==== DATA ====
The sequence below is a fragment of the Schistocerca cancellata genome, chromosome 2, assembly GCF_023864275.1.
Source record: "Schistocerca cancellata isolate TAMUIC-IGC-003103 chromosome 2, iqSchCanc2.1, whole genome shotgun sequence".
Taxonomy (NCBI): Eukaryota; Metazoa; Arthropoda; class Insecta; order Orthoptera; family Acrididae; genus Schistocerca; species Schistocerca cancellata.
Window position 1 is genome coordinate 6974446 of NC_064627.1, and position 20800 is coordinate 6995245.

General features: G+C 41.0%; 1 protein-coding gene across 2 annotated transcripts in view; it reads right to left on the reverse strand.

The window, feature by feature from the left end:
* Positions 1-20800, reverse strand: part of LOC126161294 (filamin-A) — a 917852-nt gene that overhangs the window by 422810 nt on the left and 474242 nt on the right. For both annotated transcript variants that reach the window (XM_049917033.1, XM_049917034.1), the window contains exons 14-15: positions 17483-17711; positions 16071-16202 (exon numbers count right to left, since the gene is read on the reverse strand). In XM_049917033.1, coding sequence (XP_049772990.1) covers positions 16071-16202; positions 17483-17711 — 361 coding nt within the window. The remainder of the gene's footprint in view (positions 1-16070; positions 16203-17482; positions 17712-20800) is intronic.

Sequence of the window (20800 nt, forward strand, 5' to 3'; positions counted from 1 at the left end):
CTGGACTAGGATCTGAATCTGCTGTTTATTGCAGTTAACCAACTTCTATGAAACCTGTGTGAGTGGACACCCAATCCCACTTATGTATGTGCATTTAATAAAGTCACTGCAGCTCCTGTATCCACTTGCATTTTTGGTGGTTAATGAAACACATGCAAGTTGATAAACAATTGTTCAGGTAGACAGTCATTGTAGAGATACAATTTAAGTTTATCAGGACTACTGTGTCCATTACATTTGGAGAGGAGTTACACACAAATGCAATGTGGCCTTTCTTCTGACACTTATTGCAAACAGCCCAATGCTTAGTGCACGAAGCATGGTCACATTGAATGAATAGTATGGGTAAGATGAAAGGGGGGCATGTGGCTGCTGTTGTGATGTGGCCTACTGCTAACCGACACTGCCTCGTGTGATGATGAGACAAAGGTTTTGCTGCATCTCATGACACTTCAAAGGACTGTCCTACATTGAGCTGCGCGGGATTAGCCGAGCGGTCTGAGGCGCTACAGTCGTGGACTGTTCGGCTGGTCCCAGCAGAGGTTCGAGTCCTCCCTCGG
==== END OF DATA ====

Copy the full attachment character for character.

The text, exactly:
The sequence below is a fragment of the Schistocerca cancellata genome, chromosome 2, assembly GCF_023864275.1.
Source record: "Schistocerca cancellata isolate TAMUIC-IGC-003103 chromosome 2, iqSchCanc2.1, whole genome shotgun sequence".
Taxonomy (NCBI): Eukaryota; Metazoa; Arthropoda; class Insecta; order Orthoptera; family Acrididae; genus Schistocerca; species Schistocerca cancellata.
Window position 1 is genome coordinate 6974446 of NC_064627.1, and position 20800 is coordinate 6995245.

General features: G+C 41.0%; 1 protein-coding gene across 2 annotated transcripts in view; it reads right to left on the reverse strand.

The window, feature by feature from the left end:
* Positions 1-20800, reverse strand: part of LOC126161294 (filamin-A) — a 917852-nt gene that overhangs the window by 422810 nt on the left and 474242 nt on the right. For both annotated transcript variants that reach the window (XM_049917033.1, XM_049917034.1), the window contains exons 14-15: positions 17483-17711; positions 16071-16202 (exon numbers count right to left, since the gene is read on the reverse strand). In XM_049917033.1, coding sequence (XP_049772990.1) covers positions 16071-16202; positions 17483-17711 — 361 coding nt within the window. The remainder of the gene's footprint in view (positions 1-16070; positions 16203-17482; positions 17712-20800) is intronic.

Sequence of the window (20800 nt, forward strand, 5' to 3'; positions counted from 1 at the left end):
CTGGACTAGGATCTGAATCTGCTGTTTATTGCAGTTAACCAACTTCTATGAAACCTGTGTGAGTGGACACCCAATCCCACTTATGTATGTGCATTTAATAAAGTCACTGCAGCTCCTGTATCCACTTGCATTTTTGGTGGTTAATGAAACACATGCAAGTTGATAAACAATTGTTCAGGTAGACAGTCATTGTAGAGATACAATTTAAGTTTATCAGGACTACTGTGTCCATTACATTTGGAGAGGAGTTACACACAAATGCAATGTGGCCTTTCTTCTGACACTTATTGCAAACAGCCCAATGCTTAGTGCACGAAGCATGGTCACATTGAATGAATAGTATGGGTAAGATGAAAGGGGGGCATGTGGCTGCTGTTGTGATGTGGCCTACTGCTAACCGACACTGCCTCGTGTGATGATGAGACAAAGGTTTTGCTGCATCTCATGACACTTCAAAGGACTGTCCTACATTGAGCTGCGCGGGATTAGCCGAGCGGTCTGAGGCGCTACAGTCGTGGACTGTTCGGCTGGTCCCAGCAGAGGTTCGAGTCCTCCCTCGG